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December 2004 Character Quality - Generosity
the following editorial article was written by Gloria Cooper for publication in The Paris News --
 Margaret Haughery rose early in the still dark hours of the morning.  After a short breakfast of
a roll and some milk, she made her way to her small but very serviceable bakery.  There she
remained, until late in the morning when she emerged and began her bread route.  Her
customers included large families with many children, the elderly whom everyone else had
forgotten, workers who had not eaten because of lack of money, and orphanages and other
charities.  Who was this young, generous women of the latter years of the 1830’s and early

 Margaret’s parents died when she was only eight years of age, immediately following their
immigration from Ireland to America.  She grew up in poverty and never was able to receive an
education.  At the age of 21, she married, and the young couple moved to New Orleans.  After
many series of events in which both her husband and young child died, Margaret became a
laundress for the fancy St. Charles Hotel.  Seeing the poor, the sick, and the orphaned out her
window everyday, she longed to show compassion to these people, and soon opened a milk
shop for them.  Over the course of her lifetime, Margaret gave with a heart of compassion to
countless peoples – whom she supported with her own very meager income.  Margaret
Haughery did not look back on previous hardships that she endured, but used what she had to
benefit the lives of others.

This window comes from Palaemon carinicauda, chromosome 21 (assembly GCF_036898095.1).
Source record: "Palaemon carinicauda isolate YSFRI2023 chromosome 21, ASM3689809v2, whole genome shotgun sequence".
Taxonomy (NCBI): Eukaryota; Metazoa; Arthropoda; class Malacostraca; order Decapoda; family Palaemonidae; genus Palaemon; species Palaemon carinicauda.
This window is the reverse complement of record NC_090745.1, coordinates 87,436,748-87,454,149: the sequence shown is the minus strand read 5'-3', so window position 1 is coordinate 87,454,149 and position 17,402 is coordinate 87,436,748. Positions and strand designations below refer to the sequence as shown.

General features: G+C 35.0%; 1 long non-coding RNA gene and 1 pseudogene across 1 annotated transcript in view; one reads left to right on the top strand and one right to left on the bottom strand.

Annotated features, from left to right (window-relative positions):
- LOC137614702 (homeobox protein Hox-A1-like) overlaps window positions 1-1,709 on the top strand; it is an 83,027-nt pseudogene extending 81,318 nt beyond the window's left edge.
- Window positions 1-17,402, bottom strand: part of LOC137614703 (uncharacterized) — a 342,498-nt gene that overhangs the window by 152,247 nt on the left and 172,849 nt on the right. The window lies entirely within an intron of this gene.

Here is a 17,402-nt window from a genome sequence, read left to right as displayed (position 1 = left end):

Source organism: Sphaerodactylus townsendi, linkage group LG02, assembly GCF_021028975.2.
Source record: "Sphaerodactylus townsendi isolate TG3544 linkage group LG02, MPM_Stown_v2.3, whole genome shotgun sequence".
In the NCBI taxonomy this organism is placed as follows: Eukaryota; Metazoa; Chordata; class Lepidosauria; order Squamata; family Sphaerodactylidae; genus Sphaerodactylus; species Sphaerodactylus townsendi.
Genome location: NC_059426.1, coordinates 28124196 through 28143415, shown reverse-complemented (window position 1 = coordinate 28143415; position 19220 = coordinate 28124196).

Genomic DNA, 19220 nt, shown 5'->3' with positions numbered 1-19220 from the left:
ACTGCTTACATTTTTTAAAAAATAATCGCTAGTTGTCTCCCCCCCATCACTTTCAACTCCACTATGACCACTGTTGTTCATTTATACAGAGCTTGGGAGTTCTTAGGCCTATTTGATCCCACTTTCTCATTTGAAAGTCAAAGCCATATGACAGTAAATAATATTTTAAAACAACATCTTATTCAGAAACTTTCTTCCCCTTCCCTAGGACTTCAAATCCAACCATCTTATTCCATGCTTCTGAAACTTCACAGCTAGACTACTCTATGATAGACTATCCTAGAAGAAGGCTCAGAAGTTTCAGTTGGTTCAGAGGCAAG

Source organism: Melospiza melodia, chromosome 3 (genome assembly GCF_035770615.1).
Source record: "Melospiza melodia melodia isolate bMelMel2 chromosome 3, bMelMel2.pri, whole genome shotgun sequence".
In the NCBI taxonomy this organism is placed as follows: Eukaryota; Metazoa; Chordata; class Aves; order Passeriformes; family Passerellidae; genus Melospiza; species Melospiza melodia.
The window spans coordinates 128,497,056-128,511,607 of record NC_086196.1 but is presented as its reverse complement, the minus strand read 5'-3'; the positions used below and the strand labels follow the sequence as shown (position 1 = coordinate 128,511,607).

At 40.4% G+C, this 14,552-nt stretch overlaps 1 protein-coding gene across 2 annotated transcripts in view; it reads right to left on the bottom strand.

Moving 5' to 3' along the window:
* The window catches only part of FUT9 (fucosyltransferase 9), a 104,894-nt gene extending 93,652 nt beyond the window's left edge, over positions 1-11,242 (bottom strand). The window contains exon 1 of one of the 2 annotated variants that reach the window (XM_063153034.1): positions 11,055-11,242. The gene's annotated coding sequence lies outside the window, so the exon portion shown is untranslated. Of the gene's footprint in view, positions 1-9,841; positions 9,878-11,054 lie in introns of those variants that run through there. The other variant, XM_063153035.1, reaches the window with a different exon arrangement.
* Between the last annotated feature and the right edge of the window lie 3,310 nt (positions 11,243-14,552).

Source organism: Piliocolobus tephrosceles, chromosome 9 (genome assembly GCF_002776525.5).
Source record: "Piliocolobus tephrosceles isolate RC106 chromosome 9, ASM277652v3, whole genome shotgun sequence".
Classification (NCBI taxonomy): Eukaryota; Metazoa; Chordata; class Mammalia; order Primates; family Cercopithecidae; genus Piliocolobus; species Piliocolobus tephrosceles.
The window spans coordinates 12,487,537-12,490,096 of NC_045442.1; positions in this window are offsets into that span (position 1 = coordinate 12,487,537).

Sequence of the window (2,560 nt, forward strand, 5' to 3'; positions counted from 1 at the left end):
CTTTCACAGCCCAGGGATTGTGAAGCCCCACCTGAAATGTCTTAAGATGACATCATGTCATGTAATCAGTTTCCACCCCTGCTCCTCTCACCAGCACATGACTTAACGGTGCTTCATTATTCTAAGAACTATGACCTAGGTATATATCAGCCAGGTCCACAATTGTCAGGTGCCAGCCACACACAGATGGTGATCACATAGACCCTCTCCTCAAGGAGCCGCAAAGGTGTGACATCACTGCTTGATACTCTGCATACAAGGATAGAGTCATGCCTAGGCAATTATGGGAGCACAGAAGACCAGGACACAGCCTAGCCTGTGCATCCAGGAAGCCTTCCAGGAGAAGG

This is generosity.  It is carefully managing our resources so that we can freely give to those in
need.  Generosity follows the laws of the harvest; the more we sow, the more we reap.  John
Bunyan once said, “A man there was, and they called him mad; the more he gave, the more he
had.”  Generosity must be balanced with caution and deference.    It is important – it builds
people and friendships as well as brings satisfaction and motivates efficient management.  
When we are being generous, we may only see the one person whom we are giving to.  
However, because of our giving, others are influenced to give, and we may be touching many
people by just being helpful to one.

 Take the pelican, for example.  They not only care for their own mate and young, they take
care of the sickly and lame as well.  While one mate is out of the nest, the other will remain with
the young until the return of its mate, no matter how hungry it is.  Then they will ensure that all
the others have been fed before it feeds itself.  Purely selfless are these birds.  They will also be
generous to their enemies; repaying evil for good even when they are attacked.  

 In this season of giving and sharing, let it not be a once a year project.  Our neighbors and
friends may need help, so let us be generous all year round.  Here are a few ways to help us to
be generous:  Share what we have with others;  not allow the greatness of the needs to distract
us from starting to meet those closest at hand; give of our time and talents, not expect anything
in return for our good deeds, and praise the good we see in others.  Take care not to “over-
promise”, and always accomplish what you have promised to do.  

 Sir Winston Churchill once declared that “We make a living by what we get, and we make a life
by what we give.”  Remember that generosity begins with the seeds of faith, increases with the
trials of hope, and blossoms with the fruit of genuine love.  So this season and always, let us
give openly, lovingly, and with joy in our hearts.
Portions of this article have been adapted from Character First! materials.  Visit the Character Council of Red
River Valley at For more information about the Character First! program and
resources contact:  
Character Training Institute, 520 W. Main Street, Oklahoma City, OK  73102,  (405) 815-0001
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